Cutler Institute for Health and Social Policy

Population Health and Health Policy

Reduced Availability of Sugar-sweetened Beverages and Diet Soda has a Limited Impact on Beverage Consumption Patterns in Maine High School Youth

Abstract: 

Researchers at the University of Southern Maine analyzed the consumption of sugar-sweetened beverages (such as soda and sports drinks) among students in seven high schools in Maine to determine the impact of school-based restrictions on the availability of these beverages.<p></p> The authors of this article conclude that, although consumption of the sugar-sweetened beverages decreased during the 2-year study, the impact of the school-based restrictions reducing the availability of these beverages may be limited. They suggest that because consumption of sugar-sweetened beverages is emerging a a potential factor in youth obesity, further research is needed with larger samples and more complex data analysis to show the efficacy of school food policies for youth especially susceptible to obesity.

Publication Type: 
Journal Article
Publish Date: 
November 11, 2008

Cutler Institute awarded $600,000 to help youth raised in foster system

Marty Zanghi

USM's Cutler Institute for Health and Social Policy has been awarded a $600,000 grant to help young people raised in Maine's foster system to prepare for college and the workforce.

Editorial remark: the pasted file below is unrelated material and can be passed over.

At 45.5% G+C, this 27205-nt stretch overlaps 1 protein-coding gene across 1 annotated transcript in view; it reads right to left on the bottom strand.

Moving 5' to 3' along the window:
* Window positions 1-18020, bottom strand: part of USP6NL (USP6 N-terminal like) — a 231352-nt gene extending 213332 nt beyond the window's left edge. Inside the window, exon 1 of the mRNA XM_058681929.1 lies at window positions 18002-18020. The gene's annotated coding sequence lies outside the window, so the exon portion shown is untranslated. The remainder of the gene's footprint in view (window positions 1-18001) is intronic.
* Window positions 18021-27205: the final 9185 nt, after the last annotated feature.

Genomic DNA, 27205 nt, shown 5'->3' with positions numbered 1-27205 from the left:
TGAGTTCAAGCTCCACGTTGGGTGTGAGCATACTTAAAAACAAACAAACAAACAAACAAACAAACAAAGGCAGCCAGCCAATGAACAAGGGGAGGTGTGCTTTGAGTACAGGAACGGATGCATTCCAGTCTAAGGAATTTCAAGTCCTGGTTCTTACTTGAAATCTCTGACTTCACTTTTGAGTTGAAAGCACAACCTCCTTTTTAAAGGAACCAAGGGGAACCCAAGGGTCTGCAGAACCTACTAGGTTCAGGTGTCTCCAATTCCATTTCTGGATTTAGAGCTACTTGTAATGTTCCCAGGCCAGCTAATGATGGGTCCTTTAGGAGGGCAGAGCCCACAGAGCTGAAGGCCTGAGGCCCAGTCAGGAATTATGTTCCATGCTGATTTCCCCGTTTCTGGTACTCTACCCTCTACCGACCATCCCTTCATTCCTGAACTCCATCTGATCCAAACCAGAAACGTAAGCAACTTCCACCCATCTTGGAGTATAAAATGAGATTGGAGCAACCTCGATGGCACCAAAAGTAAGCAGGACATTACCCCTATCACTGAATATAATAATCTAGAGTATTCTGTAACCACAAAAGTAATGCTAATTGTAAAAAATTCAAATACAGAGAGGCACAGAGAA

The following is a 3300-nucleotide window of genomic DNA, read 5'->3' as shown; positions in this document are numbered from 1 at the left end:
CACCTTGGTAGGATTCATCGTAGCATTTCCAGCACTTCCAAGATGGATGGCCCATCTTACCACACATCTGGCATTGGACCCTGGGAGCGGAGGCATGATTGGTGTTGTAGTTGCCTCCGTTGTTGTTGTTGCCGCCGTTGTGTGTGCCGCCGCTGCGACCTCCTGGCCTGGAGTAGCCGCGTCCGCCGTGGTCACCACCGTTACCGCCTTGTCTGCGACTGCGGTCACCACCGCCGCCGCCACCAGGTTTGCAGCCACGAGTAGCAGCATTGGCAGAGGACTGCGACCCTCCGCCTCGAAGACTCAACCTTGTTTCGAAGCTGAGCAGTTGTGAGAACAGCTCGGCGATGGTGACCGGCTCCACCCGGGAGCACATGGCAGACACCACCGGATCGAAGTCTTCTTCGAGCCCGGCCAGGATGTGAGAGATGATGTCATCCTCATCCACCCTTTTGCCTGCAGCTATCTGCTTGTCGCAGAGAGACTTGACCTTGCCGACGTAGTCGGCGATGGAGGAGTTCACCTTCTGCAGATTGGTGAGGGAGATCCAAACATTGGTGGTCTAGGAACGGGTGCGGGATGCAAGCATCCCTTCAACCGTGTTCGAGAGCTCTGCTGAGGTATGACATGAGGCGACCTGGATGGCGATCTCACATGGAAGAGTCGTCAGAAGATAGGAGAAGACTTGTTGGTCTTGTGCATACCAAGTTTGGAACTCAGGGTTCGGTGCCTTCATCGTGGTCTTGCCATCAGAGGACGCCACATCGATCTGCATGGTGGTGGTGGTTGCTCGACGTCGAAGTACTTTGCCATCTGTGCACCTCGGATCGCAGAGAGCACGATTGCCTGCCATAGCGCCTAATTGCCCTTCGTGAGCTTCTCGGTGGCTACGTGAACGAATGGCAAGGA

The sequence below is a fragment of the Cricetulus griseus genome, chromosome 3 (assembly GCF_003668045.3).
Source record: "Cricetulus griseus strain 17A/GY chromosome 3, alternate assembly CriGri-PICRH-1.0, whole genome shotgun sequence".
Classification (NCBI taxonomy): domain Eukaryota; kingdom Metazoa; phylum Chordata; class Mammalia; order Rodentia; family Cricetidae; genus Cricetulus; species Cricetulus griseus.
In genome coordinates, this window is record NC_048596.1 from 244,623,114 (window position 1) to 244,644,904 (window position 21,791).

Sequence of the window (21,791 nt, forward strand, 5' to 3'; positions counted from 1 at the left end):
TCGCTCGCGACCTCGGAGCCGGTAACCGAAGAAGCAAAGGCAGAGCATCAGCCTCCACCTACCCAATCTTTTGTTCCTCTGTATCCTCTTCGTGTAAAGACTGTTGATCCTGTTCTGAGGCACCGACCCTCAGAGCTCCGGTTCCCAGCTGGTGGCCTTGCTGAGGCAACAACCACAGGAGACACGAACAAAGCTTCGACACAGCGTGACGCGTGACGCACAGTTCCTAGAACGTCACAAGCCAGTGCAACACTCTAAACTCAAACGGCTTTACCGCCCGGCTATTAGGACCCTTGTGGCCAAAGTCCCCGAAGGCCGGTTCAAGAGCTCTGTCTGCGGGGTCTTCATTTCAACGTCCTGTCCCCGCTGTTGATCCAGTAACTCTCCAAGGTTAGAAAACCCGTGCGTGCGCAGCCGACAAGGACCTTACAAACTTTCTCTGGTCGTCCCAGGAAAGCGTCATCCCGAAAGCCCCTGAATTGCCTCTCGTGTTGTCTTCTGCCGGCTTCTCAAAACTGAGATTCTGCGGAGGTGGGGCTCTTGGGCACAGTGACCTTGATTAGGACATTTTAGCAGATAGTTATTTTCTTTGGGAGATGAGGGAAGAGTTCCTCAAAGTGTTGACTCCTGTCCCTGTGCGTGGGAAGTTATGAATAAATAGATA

The money comes from the Annie E. Casey Foundation as part of a $5.4 million national effort aimed at youth who are homeless or in either the foster care or juvenile justice systems.

"Many of these young people have suffered abuse or trauma and were raised in poverty and neglect," said Marty Zanghi, the Cutler Center's youth development director.

The money -- including an expected $400,000 more in matching funds -- will pay for contracted work with agencies in the target areas, starting with the greater Portland area and Penobscot, Kennebec and Somerset counties.

Nationally and in Maine, only about 3 percent of people who grow up in the foster care system achieve a college degree, he said.

"It's dramatically lower than the rate for the general population," Zanghi said. "It's a horrible outcome."

It doesn't have to be that way, though.

"There are young people that overcome these circumstances," he said. "I know people who have master's degrees and Ph.Ds."

The Casey Foundation's national effort is being called the "Learn and Earn to Achieve Potential" (LEAP) initiative.

The initiative is working on partnerships in Maine and nine other areas: Alaska, Arizona, California, Massachusetts, Michigan, Minnesota, Nebraska and New York. In each case, people will adapt two evidence-based models to meet the needs of these youth, including support to address the trauma they may have experienced in their lives.

In Maine, the work will include a pair of successful programs, Jobs for Maine Graduates (JMG) and Jobs for the Future. Results will be carefully tracked, Zanghi said.

After the first year, the program is expected to grow.

"Eventually, the additional help will be available to all children, 14 and over, in the foster care system in the state of Maine," Zanghi said.

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